Finnish Genomes Empowering Personalised and Predictive Health
The rapidly increasing capacity to describe the complete genetic and molecular makeup of an individual is changing the way we understand and treat disease. Finland has a unique opportunity to be at the forefront of this developing field. To meet this grand challenge, our strategy has been, and continues to be, to build and utilise a platform that integrates genomic and health outcome data from Finnish national population registries and biobanks into a globally unique and valuable “big data” repository. This data repository can be utilised for basic research building tools for health care, implementation and public-private partnerships.
Our approach relies on a close collaboration between FIMM, THL (the National Institute for Health and Welfare), HUS and the Finnish biobank network. We also have extensive multidisciplinary collaborations with other national stakeholders (e.g. the Faculty of Medicine of the University of Helsinki, Tekes, Sitra, VTT, the University of Eastern Finland, the Health & Technology Center in Oulu, the Finnish Red Cross Blood Services, the Finnish Medical Society Duodecim, the City of Helsinki and Kymenlaakso Social and Health Services), with industry and with inter-national cutting edge institutions, such as the Broad Institute, the McDonnell Genome Institute at Washington University and UCLA.
We envision that data mining of such a massive health data resource will facilitate predictive and preventive approaches, catalyze innovations in health care, as well as empower individuals to reach out towards better health. In our vision, patients and people are seen as active participants and drivers of a “health care system 2.0”.
Ongoing large-scale projects
The FinnGen research project will construct a unique resource of 500 000 Finns that enables ambitious study designs to improve our understanding of the genetic background of diseases and subsequently for implementation of genome medicine in clinical practice and drug development. The FinnGen research project aims on one hand to provide useful and exciting new data but also construct a world-class resource that can be applied for future studies that combine genetic and health data in a way that is currently not possible on this scale. The study is coordinated by FIMM researchers and led by Professor Aarno Palotie.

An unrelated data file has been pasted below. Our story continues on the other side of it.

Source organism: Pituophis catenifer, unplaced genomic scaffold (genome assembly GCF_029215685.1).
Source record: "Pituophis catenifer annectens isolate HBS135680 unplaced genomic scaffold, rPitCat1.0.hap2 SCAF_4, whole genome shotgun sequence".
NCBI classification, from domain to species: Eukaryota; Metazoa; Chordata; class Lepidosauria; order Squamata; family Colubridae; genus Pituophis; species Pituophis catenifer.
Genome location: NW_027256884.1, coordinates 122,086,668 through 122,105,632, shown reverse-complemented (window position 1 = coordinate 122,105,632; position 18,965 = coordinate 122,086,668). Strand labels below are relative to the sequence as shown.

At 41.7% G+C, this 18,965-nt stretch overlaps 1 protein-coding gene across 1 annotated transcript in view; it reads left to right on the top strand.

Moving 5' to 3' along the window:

The Finnish SUPER study on genetic mechanisms of psychotic disorders is a part of the international Stanley Global Neuropsychiatric Genomics Initiative. The objective of the study is to better understand the genetic and biological background of psychotic disorders in order to provide more accurate information for the development of new therapeutic interventions. The national study was launched in early 2016 and will continue for three years. In Finland the aim is to collect a minimum of 10,000 genetic samples from psychosis patients.
Sequencing Initiative Suomi
Due to Finland’s unique population history, the Finnish gene pool is rather exceptional and thus a specific reference dataset of sequence variants in Finns is needed. SISu is a FIMM-coordinated international collaboration project aiming to build tools for genomic medicine by compiling information about the Finnish genetic variation. The freely available SISu search engine provides valuable summary data on variants from exomes of over 10,000 individuals sequenced in disease-specific and population-wide genetic studies. More information: www.sisuproject.fi
Centre of Excellence in Complex Disease Genetics
This Centre of Excellence is one of the 12 centres selected by the Academy of Finland for 2018–2025. The Centre is lead by FIMM-EMBL Group Leader Samuli Ripatti, Professor of Biometry at the University of Helsinki. The CoECDG brings together 10 PIs who are among the global leaders in complex disease genetics and statistical genetics.
Current heart disease prediction methods based on environmental and life-style factors are insufficient, failing to detect over half the high-risk individuals. KardioKompassi® was developed by researchers at FIMM to meet the need for better and more accurate prediction tools. This next-generation web-tool enables patients and doctors to use genomic data to predict and prevent cardiovascular disease. It uniquely combines traditional medical approaches with multiple recently discovered genetic risk factors. KardioKompassi is currently being used in the Finnish population-based GeneRISK-study.